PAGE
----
What is development fish?

The Fisheries Research Center of the Fisheries Research Agency (FRA) is engaged in a project to find new fish from the world’s oceans that suit the Japanese palate.

In 1971, the former Marine Fisheries Resource Development Center was established as a public organization to research new fishing grounds and fish and shellfish, and to study business feasibility, and was given the mission to find fish and shellfish that had not been distributed in Japan before.

The seafood distributed domestically by the Center was called “development fish”.

The term “development fish” does not refer to the creation of new types of seafood through breeding or other means, but rather to efforts to make new use of fish and shellfish that have not been distributed domestically. A similar term is “substitute fish,” which is used in place of fish and shellfish that have been conventionally consumed, but developed fish are not intended to be substitutes.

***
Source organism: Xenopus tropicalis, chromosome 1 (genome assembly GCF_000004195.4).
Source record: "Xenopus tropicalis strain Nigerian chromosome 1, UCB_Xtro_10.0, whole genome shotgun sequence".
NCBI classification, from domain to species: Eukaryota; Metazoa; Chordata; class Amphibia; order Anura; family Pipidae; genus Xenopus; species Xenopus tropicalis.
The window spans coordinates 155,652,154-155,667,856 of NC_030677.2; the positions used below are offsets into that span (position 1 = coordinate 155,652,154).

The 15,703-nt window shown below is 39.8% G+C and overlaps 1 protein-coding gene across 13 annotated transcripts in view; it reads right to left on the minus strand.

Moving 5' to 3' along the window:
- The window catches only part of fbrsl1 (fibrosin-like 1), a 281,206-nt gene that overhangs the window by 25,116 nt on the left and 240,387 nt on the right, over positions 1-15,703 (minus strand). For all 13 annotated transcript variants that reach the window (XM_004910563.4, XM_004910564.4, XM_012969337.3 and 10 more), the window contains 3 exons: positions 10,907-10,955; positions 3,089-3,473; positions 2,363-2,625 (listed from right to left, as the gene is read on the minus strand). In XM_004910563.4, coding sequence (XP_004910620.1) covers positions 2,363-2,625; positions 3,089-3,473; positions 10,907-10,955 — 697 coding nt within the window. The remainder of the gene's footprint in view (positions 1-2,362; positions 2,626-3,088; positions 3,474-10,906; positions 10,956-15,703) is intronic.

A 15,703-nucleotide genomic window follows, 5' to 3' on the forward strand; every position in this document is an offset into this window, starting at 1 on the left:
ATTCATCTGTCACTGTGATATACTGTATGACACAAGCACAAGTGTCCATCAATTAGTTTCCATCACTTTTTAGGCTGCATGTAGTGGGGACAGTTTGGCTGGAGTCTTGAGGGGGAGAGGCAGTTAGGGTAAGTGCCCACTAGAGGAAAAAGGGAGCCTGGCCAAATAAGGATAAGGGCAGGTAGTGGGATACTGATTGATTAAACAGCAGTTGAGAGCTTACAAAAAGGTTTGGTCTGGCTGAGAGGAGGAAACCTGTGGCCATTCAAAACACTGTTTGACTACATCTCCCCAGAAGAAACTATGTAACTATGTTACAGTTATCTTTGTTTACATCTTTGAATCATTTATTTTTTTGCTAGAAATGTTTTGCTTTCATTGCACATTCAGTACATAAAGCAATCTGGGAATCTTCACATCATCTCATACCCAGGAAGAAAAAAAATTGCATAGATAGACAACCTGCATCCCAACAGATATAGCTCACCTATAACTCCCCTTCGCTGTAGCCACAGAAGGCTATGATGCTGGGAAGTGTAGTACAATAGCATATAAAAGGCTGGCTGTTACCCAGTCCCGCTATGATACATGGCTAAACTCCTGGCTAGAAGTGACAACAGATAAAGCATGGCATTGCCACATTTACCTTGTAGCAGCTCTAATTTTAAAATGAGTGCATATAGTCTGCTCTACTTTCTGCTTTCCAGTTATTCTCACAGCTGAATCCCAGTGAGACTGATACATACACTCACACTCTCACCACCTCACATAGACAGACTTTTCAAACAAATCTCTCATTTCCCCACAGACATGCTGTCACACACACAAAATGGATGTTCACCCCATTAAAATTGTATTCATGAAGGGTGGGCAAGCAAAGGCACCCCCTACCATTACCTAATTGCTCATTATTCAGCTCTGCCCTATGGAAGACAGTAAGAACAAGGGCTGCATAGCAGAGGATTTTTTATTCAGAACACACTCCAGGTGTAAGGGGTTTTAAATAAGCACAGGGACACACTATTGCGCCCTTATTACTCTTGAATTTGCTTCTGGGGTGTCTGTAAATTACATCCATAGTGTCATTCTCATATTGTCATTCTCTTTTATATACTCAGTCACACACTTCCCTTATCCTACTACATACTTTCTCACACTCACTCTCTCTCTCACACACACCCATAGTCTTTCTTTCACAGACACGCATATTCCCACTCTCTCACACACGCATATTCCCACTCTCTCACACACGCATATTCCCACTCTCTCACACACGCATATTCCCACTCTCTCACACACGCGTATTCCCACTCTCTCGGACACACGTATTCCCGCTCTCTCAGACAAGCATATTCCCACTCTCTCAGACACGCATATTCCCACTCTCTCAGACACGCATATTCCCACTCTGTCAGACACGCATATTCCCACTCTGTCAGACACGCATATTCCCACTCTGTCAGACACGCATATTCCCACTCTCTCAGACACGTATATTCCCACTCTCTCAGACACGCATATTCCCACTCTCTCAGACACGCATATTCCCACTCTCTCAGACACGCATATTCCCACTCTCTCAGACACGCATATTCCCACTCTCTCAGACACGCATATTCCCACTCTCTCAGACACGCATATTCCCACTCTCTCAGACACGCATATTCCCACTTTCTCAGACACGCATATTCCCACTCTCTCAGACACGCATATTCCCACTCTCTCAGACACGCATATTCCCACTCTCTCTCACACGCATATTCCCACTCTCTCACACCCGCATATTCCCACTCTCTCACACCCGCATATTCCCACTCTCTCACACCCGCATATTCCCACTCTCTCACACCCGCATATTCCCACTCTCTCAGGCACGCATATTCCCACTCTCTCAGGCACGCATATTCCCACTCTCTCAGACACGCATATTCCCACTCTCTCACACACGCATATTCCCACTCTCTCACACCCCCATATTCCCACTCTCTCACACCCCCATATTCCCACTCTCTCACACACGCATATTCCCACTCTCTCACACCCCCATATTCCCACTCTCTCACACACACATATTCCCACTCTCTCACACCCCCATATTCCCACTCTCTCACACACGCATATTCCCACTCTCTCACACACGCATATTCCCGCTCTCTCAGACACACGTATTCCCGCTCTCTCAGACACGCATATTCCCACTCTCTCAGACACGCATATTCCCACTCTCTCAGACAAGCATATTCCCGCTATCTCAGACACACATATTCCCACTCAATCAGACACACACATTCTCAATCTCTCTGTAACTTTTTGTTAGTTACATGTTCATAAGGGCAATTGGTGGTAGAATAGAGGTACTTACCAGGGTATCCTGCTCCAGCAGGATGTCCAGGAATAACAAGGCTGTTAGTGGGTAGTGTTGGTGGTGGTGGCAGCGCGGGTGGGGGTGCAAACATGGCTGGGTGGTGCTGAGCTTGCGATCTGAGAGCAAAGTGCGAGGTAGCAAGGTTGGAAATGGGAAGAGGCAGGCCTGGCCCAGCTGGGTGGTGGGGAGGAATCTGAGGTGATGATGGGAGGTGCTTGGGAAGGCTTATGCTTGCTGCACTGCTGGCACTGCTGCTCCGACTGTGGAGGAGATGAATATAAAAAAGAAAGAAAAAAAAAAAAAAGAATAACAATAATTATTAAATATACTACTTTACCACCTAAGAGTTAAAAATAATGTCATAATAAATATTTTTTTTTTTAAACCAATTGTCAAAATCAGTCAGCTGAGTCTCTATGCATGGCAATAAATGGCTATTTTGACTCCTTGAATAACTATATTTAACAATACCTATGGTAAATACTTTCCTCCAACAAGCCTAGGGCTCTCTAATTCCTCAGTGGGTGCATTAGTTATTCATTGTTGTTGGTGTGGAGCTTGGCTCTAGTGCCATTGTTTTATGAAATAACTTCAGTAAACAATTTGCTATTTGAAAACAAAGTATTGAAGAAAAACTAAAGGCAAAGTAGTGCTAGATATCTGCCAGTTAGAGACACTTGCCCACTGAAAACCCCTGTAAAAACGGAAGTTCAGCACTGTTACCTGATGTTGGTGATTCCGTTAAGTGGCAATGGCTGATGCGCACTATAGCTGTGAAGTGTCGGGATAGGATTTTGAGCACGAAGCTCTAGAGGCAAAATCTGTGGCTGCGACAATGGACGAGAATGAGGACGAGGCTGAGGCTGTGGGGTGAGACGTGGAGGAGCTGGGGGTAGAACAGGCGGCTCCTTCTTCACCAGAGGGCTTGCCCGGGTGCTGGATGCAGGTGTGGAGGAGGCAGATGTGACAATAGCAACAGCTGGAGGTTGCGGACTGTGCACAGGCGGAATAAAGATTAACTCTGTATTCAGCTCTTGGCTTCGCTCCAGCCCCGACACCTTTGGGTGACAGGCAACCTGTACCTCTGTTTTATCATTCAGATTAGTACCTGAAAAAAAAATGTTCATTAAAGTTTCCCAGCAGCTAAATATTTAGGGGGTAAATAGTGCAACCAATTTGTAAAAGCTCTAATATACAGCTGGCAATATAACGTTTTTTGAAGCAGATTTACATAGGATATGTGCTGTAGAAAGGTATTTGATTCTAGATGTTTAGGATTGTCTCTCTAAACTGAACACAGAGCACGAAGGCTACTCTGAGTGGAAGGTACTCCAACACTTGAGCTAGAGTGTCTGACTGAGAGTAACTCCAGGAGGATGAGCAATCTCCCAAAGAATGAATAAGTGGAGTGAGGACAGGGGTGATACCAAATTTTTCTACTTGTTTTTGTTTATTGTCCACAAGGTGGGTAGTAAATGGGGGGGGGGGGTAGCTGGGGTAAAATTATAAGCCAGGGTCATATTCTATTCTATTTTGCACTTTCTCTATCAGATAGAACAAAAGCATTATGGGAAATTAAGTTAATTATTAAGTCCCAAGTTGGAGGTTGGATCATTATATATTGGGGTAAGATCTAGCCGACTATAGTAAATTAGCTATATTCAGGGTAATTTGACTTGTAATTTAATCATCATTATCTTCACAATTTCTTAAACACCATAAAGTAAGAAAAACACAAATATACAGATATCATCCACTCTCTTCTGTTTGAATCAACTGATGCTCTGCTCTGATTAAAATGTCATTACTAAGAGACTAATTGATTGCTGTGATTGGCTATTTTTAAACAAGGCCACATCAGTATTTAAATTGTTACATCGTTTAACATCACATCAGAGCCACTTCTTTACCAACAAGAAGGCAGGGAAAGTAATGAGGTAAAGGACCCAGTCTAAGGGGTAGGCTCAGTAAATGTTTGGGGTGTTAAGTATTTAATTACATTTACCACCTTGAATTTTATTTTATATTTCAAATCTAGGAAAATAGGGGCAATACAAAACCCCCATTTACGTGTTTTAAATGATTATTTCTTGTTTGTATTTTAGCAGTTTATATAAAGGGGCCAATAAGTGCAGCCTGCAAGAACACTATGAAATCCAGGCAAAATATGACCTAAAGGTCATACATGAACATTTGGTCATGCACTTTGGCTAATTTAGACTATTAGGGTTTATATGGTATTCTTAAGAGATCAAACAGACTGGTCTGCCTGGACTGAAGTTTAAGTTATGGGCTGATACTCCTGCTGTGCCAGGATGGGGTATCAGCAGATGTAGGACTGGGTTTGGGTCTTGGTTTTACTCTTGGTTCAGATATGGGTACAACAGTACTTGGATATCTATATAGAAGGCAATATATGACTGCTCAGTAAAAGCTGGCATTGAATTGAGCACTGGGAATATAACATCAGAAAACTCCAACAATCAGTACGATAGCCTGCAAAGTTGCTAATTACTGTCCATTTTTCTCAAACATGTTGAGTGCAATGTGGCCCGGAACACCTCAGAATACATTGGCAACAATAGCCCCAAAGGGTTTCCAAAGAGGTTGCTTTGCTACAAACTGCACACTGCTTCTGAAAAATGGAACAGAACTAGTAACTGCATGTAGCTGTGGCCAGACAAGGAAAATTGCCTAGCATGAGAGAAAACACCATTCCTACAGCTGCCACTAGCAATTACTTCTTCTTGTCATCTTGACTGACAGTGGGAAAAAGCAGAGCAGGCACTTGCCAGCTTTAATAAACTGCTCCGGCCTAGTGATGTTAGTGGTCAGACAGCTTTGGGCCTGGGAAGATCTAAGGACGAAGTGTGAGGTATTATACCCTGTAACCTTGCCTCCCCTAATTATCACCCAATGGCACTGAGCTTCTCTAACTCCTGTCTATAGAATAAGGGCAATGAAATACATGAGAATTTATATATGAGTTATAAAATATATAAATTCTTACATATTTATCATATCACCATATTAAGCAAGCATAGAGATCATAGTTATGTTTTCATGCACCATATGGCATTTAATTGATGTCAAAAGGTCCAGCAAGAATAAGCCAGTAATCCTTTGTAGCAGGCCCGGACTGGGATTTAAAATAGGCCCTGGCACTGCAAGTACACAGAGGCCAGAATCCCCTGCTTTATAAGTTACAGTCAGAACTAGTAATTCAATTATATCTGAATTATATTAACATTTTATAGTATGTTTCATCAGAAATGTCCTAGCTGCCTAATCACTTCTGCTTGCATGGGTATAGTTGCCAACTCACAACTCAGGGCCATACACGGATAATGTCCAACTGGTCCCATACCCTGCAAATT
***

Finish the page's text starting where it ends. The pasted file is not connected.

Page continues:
For example, “Gindara (Black cod)” is a fish that was investigated in collaboration with the United States.

This fish is not a codfish, but a member of the Gindara family. At first, it was distributed mainly as surimi because it was black and unattractive, but later it was also consumed as fillets and boiled fish.

The “Karasugarei (Greenland halibut)” is found in the Arctic Ocean, the Bering Sea, and the Sea of Okhotsk. It is often used as Engawa in conveyor-belt sushi.

There is another fish called “Gasutoro“. This fish, named after the leader of the Cuban Revolution, is used in fried white fish. The meat of the “Gasutoro” is white and unctuous, and it is caught along with tuna in longline fisheries.

Since its establishment, the FRA has developed a total of 46 species of fish and shellfish, including Sunfish, Kingklip, and Jumbo flying squid, to provide new food sources. The “development fish” has also enriched our diet.

Unfortunately, the development of “development fish” ended about 20 years ago.

[sc_apply url=”https://sushiuniversity.jp/apply/”]

We hope this information will be helpful.

Revision date: February 9, 2024

Share this article

Leave a Reply

Your email address will not be published. Required fields are marked *

This site uses Akismet to reduce spam. Learn how your comment data is processed.

Copy Protected by Chetan's WP-Copyprotect.